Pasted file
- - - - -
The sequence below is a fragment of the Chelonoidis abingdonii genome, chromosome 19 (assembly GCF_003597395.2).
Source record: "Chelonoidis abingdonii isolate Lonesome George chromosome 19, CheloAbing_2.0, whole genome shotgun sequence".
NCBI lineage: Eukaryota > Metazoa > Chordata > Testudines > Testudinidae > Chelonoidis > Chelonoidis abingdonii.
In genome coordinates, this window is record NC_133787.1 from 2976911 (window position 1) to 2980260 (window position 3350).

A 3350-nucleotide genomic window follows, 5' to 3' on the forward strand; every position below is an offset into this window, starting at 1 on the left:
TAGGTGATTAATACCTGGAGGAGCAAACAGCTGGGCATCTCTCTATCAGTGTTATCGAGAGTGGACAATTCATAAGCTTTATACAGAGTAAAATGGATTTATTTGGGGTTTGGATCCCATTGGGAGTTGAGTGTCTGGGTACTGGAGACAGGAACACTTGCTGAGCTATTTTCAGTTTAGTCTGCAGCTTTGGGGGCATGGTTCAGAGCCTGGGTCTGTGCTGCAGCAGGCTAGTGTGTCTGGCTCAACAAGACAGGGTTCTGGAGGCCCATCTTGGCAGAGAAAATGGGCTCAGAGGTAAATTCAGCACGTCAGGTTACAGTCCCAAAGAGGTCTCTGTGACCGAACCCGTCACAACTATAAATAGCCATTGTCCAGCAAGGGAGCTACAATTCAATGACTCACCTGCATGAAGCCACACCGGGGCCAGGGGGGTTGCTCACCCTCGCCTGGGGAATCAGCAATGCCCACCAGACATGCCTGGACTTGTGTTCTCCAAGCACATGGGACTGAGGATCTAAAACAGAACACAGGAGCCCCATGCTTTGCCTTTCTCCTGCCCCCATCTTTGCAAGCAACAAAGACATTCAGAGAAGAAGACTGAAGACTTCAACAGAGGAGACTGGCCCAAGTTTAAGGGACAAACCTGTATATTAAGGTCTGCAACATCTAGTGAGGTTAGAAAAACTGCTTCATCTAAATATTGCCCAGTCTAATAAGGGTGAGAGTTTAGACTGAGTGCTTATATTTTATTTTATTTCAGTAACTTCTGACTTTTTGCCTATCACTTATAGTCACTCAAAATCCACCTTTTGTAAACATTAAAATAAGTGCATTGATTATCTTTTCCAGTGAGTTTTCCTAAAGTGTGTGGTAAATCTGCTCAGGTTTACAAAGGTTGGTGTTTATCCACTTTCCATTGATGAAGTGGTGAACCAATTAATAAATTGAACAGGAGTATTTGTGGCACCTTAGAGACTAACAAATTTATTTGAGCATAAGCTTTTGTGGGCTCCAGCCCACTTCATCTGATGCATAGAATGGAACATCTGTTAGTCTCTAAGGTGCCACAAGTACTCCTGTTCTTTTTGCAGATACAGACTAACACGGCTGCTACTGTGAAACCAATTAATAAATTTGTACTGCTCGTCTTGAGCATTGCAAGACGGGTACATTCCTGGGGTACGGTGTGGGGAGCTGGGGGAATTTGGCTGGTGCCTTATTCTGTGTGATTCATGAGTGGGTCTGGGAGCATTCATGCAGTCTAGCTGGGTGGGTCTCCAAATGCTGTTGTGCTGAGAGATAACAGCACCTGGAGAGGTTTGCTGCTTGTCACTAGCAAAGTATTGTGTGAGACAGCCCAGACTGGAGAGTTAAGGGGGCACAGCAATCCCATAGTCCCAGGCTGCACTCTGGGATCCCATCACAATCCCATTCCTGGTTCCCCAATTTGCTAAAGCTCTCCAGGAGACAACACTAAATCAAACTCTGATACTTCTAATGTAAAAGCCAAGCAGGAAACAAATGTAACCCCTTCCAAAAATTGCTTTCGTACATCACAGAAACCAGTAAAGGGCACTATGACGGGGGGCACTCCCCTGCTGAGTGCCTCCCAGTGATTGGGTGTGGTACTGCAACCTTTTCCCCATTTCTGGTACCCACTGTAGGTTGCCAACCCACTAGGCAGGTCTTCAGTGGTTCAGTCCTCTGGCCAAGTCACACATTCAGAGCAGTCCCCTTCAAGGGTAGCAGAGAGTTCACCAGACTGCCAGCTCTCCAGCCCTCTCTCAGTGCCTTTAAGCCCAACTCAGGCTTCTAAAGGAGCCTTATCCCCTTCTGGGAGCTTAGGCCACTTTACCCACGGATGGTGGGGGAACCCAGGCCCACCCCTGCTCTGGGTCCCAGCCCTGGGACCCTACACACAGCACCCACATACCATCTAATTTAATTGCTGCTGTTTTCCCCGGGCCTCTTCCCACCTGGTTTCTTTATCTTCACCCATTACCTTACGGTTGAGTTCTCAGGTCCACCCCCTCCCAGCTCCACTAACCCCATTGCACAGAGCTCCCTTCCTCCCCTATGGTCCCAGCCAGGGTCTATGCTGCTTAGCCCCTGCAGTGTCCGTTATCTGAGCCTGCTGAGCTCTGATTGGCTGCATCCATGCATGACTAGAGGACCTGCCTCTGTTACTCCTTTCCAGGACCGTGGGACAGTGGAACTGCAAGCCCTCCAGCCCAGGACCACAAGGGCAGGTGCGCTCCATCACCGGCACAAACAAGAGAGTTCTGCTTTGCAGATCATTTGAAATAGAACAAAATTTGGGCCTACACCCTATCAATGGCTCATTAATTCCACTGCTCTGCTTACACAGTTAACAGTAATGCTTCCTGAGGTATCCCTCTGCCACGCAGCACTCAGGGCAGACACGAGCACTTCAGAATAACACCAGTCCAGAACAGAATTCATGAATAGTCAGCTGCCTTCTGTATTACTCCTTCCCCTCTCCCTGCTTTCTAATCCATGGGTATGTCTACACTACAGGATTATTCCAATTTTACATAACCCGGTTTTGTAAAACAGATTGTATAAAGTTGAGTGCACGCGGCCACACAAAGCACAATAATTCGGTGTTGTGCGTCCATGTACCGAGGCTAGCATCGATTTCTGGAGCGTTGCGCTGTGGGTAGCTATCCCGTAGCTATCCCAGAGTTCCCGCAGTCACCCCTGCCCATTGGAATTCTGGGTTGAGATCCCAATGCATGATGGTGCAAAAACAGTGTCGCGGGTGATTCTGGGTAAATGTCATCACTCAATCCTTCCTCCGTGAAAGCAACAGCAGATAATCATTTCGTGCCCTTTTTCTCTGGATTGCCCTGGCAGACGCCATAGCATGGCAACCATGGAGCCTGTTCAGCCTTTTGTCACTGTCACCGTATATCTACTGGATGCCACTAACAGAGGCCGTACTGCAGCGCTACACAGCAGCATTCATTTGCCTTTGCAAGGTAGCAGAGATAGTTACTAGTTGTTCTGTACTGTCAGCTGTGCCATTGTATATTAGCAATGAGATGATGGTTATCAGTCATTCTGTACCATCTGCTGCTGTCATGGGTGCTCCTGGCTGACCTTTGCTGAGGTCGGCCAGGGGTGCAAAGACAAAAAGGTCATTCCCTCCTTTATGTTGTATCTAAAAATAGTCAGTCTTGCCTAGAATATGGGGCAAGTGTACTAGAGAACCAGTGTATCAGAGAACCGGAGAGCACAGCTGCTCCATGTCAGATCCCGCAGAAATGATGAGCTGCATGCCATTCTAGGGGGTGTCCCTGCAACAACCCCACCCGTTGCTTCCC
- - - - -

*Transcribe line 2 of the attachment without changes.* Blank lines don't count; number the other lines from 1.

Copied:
Source record: "Chelonoidis abingdonii isolate Lonesome George chromosome 19, CheloAbing_2.0, whole genome shotgun sequence".